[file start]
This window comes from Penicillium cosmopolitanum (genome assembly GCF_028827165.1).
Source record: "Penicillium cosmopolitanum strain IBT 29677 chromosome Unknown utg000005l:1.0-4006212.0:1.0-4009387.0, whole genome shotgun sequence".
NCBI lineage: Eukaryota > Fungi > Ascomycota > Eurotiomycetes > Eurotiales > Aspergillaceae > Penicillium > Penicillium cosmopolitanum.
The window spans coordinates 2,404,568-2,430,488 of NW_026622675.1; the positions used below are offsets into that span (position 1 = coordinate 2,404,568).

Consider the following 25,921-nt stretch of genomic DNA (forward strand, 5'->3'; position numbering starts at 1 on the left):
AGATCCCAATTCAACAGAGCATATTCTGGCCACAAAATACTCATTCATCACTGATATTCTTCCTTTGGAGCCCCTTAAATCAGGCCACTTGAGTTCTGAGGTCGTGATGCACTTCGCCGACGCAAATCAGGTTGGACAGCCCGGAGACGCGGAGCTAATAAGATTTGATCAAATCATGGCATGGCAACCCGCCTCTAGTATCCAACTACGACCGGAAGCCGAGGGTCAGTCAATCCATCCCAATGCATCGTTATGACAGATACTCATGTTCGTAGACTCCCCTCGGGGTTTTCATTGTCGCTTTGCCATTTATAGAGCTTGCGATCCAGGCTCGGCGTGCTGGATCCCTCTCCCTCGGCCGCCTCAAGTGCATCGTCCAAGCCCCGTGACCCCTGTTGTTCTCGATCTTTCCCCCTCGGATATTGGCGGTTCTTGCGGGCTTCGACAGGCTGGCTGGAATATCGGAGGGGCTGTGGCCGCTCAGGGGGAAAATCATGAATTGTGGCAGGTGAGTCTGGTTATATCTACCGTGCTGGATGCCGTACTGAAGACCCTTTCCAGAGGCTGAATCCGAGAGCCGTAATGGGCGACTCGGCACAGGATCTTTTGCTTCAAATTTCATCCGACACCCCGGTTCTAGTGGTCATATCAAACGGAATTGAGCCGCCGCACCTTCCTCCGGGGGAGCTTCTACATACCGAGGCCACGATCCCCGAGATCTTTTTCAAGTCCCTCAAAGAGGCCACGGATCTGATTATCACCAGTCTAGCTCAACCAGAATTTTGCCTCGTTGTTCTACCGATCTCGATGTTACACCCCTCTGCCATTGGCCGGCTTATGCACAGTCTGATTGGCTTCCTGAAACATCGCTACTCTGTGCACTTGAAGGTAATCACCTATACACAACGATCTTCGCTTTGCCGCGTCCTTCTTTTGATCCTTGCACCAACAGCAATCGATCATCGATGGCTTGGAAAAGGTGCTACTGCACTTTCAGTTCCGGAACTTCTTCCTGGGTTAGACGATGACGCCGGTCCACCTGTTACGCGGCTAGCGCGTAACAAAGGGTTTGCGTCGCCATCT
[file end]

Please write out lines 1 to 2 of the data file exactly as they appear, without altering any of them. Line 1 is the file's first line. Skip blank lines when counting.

This window comes from Penicillium cosmopolitanum (genome assembly GCF_028827165.1).
Source record: "Penicillium cosmopolitanum strain IBT 29677 chromosome Unknown utg000005l:1.0-4006212.0:1.0-4009387.0, whole genome shotgun sequence".